Born in 1923 in New York to Greek immigrant parents, Callas was sent at a young age to a music conservatory back in Greece where her talent was cultivated and her career got its start. By the 1950s, she’d headlined in all the major operas in Italy; the next decade would be marked by debuts in New York, Argentina, Chicago, and all around the world, as the world discovered her stellar voice and fresh approach to the art form. Her fame rose in kind, and soon she was as much a draw in the tabloids and she was in the opera houses. As the media hankered for a story, she managed to oblige—intentionally or otherwise—as her love life, her temperament and her performances garnered headline after headline.
In his directorial debut, photographer Tom Volf brings his keen eye for framing a message to creating a solid narrative momentum for a film that’s essentially all footage and dialogue that already exists. His work here is in assembling it all in such a way that Callas remains the central focus, while offering insight into both the realities of her unrelenting professional demands and the emotional toll of a life lived out in the public eye. If the credits at the end of the film are any indication, Volf spent the bulk of his time researching and uncovering mountains of footage and photos from her life. Home movies and candid snapshots live comfortably alongside interview footage from her interactions with the press that spanned decades.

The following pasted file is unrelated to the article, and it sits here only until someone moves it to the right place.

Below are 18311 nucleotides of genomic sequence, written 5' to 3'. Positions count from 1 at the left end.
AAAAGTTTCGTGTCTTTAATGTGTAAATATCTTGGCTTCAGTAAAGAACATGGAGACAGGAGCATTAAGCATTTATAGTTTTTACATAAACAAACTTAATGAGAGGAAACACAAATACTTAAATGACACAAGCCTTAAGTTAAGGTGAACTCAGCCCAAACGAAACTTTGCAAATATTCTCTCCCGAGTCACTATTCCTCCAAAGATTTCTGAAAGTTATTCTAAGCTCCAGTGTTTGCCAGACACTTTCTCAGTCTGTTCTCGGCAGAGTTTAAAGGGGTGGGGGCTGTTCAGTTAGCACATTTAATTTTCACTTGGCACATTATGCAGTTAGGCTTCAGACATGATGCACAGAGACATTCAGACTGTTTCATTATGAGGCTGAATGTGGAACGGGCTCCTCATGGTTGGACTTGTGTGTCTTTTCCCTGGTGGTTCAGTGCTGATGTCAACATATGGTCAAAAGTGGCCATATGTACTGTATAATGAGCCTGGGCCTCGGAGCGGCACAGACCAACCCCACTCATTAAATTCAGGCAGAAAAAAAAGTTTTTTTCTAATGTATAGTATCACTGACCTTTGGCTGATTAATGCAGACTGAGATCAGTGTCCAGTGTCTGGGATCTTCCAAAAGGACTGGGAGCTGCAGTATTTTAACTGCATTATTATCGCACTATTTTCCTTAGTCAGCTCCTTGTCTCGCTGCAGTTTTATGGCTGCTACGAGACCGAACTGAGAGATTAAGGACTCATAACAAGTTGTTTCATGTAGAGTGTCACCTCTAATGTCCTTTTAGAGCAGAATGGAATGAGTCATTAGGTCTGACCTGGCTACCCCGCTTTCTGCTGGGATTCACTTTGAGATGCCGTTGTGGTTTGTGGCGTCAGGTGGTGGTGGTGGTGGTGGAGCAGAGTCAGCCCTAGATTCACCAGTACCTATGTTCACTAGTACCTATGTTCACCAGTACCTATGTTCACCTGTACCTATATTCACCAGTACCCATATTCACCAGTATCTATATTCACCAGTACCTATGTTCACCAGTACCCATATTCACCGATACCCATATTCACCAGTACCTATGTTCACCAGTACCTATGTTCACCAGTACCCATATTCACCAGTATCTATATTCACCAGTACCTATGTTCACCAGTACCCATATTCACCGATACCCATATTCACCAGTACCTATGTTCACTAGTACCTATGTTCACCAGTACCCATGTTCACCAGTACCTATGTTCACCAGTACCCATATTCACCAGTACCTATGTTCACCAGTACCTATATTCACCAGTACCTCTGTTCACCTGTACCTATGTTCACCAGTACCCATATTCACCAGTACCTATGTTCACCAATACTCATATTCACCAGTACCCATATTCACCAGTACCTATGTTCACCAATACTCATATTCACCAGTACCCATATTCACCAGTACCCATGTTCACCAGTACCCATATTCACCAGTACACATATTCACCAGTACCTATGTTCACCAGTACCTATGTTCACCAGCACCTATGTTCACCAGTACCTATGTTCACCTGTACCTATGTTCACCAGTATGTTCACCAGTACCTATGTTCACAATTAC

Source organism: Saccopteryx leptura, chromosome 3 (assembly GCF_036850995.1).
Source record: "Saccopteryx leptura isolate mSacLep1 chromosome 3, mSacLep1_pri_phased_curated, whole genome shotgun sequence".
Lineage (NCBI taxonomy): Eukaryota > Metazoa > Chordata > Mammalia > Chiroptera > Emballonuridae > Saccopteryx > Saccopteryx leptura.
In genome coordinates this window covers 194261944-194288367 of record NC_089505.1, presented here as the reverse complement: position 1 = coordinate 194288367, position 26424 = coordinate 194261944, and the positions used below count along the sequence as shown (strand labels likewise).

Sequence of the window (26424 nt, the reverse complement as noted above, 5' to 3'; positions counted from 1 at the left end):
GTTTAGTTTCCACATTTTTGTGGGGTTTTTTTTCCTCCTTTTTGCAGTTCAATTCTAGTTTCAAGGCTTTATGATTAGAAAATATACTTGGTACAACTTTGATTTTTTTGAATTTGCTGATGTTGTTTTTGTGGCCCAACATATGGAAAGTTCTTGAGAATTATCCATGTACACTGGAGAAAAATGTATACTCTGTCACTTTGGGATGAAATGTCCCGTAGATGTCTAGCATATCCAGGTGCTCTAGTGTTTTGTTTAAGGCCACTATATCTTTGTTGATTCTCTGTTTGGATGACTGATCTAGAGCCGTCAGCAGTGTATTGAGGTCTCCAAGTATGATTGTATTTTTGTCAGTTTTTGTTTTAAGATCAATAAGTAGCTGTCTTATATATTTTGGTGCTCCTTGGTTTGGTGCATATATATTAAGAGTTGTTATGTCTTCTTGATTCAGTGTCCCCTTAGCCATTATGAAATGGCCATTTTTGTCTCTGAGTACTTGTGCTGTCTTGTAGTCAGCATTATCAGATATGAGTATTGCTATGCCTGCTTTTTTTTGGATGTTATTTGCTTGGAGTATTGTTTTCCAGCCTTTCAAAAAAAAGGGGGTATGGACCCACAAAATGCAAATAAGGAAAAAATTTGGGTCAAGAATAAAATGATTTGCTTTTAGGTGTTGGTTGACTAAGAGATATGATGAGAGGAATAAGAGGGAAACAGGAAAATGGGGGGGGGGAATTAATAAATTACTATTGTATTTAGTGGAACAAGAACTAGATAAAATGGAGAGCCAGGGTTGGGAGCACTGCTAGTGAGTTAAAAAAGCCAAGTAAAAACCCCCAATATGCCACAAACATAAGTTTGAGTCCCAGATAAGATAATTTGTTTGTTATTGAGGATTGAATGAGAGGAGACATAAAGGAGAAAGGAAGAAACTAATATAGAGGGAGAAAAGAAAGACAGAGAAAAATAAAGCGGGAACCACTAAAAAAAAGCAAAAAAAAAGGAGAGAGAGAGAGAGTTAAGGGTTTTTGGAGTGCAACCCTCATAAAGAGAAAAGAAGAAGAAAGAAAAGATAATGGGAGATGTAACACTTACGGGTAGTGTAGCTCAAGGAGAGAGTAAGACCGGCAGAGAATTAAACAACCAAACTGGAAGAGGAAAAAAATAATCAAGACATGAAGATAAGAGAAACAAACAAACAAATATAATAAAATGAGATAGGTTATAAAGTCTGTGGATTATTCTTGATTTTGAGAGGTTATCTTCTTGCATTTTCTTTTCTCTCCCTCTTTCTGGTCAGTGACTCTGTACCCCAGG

By the 1970s, Callas couldn’t have known she was entering her last decade. She still hadn’t recovered from being publicly sidelined by her longtime love Aristotle Onassis so he could marry the world’s most famous widow, Jacqueline Kennedy. But she was resilient, performing a “comeback” show in the U.S. and even traveling to Asia for a series of recitals. But a mind and body put through so much for so long can’t sustain, and Callas died of a heart attack in her Paris apartment in 1977.
For those of us far too young to have ever heard La Divina perform, Maria By Callas offers a more than sufficient second-best option. The segments featuring her performances are exceptional, and with the additional context of her life experiences in her own words, the film is an engaging portrait of a multidimensional woman. (And if you’re in Chicago, treat yourself to a Callas double-feature of sorts; after you see Maria By Callas, snag a ticket (through December 9) to see Master Class, presented by Timeline Theatre. Read our review here.) https://www.youtube.com/watch?v=3xmsGzhhDGE
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